This may seem like a departure from an earlier post about how many times I’ve moved in the last 10 years, and how home is wherever Rick (+ internet) is.  All this is still true, in a way. I love travelling.  I love seeing the world with Rick by my side.  I think I could travel for a very long time, given the chance.   But, now, I’m definitely seeing the merits of having a home base, where I can go and reset myself and then fly out again.

I had a lot of other interesting things I’ve learned over the last month or so, but these thoughts have really taken over my brain lately.  So, my friends, for your reading pleasure.  Perhaps next month, I’ll be a bit less maudlin. 

Things to Do in Istanbul

Posted: January 9th, 2014 | Author: | Filed under: ATW Updates | 4 Comments »


All right, brace yourself for a MASSIVE post, my friends.  There’s an awful lot of things to do in Istanbul, no matter your interests, and I’m going to tell you about a ton of them.  I’ve split them up into categories & marked all the free things to do in Istanbul with a ** designation before the activity (* if only sometimes free or parts of it are free).  So, if you’re on a budget, just scroll down & look for the pretty stars.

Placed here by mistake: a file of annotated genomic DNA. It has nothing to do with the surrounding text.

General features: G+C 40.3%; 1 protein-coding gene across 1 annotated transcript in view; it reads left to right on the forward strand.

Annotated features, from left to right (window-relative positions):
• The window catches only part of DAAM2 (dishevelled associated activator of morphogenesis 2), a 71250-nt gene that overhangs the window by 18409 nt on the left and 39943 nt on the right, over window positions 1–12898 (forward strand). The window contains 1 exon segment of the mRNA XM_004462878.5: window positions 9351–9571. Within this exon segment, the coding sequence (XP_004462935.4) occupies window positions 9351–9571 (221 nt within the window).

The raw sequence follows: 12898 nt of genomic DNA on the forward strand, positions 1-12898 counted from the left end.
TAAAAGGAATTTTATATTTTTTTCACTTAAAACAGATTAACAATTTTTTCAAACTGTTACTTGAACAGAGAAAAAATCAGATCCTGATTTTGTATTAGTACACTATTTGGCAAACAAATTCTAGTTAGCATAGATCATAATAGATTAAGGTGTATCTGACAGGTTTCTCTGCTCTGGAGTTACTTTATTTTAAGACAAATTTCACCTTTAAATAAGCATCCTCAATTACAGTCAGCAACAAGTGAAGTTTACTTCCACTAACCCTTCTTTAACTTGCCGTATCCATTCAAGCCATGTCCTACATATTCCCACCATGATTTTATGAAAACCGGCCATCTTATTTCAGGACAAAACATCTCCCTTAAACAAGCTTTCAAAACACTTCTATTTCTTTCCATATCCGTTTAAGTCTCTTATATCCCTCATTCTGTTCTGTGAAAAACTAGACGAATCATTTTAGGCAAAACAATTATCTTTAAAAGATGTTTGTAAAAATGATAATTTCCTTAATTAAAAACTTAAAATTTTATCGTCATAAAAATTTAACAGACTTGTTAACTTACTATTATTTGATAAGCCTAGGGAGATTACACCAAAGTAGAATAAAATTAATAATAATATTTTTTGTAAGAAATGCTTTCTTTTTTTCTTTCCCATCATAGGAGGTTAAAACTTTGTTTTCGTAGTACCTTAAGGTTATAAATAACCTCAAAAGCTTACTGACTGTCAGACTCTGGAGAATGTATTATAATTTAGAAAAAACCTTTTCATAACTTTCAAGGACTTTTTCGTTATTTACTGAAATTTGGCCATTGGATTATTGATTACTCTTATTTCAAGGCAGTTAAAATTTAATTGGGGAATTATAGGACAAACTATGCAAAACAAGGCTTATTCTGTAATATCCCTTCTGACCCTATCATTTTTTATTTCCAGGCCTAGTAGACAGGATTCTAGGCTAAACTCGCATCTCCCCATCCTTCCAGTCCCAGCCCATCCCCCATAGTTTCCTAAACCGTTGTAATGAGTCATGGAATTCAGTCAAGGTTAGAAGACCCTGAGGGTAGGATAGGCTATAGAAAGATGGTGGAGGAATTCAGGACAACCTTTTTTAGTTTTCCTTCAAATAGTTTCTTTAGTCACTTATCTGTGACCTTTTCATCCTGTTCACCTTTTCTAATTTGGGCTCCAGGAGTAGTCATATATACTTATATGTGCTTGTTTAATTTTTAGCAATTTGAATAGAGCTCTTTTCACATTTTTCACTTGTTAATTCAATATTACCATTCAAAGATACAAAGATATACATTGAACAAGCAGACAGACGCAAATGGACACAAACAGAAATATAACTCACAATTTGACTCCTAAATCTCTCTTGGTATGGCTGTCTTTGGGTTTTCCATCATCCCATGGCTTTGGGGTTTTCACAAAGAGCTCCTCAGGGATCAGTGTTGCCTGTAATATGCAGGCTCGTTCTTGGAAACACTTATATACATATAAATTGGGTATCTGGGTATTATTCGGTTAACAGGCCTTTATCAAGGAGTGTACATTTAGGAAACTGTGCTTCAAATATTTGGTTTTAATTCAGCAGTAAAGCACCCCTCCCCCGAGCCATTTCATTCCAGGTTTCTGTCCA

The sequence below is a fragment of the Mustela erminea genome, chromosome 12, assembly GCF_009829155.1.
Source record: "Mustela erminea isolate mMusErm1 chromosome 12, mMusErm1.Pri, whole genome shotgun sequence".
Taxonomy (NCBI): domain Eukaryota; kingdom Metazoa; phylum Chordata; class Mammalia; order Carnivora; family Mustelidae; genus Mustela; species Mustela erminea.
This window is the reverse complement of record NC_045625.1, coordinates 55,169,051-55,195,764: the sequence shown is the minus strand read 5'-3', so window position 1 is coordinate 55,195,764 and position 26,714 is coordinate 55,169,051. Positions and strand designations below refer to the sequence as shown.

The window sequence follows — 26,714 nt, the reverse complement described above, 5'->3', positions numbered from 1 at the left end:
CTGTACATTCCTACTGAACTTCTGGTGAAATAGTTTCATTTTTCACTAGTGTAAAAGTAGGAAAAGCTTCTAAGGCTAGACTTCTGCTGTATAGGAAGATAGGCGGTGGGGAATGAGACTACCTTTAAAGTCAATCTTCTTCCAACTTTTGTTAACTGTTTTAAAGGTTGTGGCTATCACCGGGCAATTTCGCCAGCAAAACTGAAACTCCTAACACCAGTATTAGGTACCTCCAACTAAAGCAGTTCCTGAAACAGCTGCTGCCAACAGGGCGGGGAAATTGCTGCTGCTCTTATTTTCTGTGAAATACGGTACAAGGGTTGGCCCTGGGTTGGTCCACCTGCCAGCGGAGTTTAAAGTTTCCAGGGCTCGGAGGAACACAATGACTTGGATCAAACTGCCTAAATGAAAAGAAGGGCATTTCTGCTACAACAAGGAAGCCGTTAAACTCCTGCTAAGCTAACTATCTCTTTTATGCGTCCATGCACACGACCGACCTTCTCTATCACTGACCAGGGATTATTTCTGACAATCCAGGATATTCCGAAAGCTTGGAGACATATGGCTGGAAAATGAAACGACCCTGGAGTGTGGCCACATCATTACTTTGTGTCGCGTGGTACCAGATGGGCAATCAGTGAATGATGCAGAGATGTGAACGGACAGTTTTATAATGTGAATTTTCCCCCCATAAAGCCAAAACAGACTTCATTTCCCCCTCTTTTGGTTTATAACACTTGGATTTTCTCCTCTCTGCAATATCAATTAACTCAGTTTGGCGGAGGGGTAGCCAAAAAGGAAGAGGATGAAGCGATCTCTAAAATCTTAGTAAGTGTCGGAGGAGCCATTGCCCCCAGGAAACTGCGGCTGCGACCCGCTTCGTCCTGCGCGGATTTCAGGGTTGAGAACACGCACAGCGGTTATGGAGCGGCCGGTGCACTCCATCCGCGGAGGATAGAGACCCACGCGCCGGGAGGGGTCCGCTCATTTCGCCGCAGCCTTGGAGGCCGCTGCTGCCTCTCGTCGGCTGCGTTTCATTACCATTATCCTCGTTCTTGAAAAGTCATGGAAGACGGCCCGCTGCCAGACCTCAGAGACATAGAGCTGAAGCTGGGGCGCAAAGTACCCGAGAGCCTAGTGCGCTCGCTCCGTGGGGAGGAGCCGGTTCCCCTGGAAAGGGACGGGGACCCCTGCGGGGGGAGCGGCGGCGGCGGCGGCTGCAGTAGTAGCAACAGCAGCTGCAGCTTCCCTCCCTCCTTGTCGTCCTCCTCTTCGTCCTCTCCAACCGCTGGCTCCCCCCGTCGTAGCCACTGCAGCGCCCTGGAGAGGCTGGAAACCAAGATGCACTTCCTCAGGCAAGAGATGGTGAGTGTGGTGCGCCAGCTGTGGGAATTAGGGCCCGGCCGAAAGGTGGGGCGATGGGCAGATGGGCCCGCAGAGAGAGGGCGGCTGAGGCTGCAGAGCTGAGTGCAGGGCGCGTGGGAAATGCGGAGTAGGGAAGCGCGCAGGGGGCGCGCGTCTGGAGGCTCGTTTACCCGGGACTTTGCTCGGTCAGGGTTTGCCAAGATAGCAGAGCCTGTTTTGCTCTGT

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Happy New Year!

Posted: January 1st, 2014 | Author: | Filed under: Thoughts | No Comments »


We rung in the New Year while sitting in our Jerusalem hotel, watching a Michael Jackson impersonator dancing around a Christmas tree on TV and toasting with mint lemonade.  Fireworks burst outside, lighting the sky with an orange glow. 

Afterwards, Rick and I talked.  About this past year.  About our fears and expectations for the next year.  I said how I wanted to be the best version of myself and persevere in our dreams no matter what obstacles may crop up.  Then, Rick said something that really resonated with me: After talking to so many people on our trip, I’ve realized that we are so blessed.  And I think we should use our blessings to help the people around us in whatever little ways we can. So I think we’ve adopted these are our New Years Resolutions. 
I think our next year will be as full with changes as this last year was.  However, I know one thing for sure, Rick and I will be able to face whatever comes full-on.

I hope your next year overflow with an abundance of blessings and that it will be filled with love, joy, and adventure of the best sort.  May you experience wonderful moments that turn into life-changing memories.  Hugs to every one of you.  Happy 2014!